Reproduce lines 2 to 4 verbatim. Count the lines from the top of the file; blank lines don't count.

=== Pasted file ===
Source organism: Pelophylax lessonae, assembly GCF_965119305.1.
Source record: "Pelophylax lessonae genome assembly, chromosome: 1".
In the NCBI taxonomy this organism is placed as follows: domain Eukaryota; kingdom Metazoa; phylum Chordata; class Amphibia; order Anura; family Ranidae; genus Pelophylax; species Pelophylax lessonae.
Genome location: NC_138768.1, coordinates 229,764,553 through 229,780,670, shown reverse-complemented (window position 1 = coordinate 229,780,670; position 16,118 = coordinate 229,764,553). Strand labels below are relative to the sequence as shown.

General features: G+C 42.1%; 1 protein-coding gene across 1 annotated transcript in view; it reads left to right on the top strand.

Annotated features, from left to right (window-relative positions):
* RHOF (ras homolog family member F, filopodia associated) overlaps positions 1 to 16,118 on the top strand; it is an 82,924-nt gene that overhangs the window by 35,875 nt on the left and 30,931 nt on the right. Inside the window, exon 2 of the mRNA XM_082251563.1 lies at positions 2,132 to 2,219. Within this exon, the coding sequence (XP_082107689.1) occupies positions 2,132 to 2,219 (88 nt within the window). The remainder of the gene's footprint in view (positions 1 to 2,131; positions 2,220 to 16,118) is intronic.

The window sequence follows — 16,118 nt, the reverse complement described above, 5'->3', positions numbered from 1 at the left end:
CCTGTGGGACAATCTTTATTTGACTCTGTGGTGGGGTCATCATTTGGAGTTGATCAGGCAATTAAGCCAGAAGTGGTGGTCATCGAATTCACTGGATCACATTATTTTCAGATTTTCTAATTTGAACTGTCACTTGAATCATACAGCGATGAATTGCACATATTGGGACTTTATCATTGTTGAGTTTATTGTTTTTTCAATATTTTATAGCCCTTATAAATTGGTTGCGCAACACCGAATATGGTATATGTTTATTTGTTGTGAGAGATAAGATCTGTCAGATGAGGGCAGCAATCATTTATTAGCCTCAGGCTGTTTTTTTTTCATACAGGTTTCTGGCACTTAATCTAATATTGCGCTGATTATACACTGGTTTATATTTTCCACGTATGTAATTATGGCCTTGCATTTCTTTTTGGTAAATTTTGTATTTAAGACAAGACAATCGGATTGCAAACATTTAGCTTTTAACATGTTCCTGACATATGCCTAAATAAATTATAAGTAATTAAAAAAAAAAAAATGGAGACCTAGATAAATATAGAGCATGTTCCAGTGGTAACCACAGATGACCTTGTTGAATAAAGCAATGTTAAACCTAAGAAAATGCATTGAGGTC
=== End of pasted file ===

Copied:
Source record: "Pelophylax lessonae genome assembly, chromosome: 1".
In the NCBI taxonomy this organism is placed as follows: domain Eukaryota; kingdom Metazoa; phylum Chordata; class Amphibia; order Anura; family Ranidae; genus Pelophylax; species Pelophylax lessonae.
Genome location: NC_138768.1, coordinates 229,764,553 through 229,780,670, shown reverse-complemented (window position 1 = coordinate 229,780,670; position 16,118 = coordinate 229,764,553). Strand labels below are relative to the sequence as shown.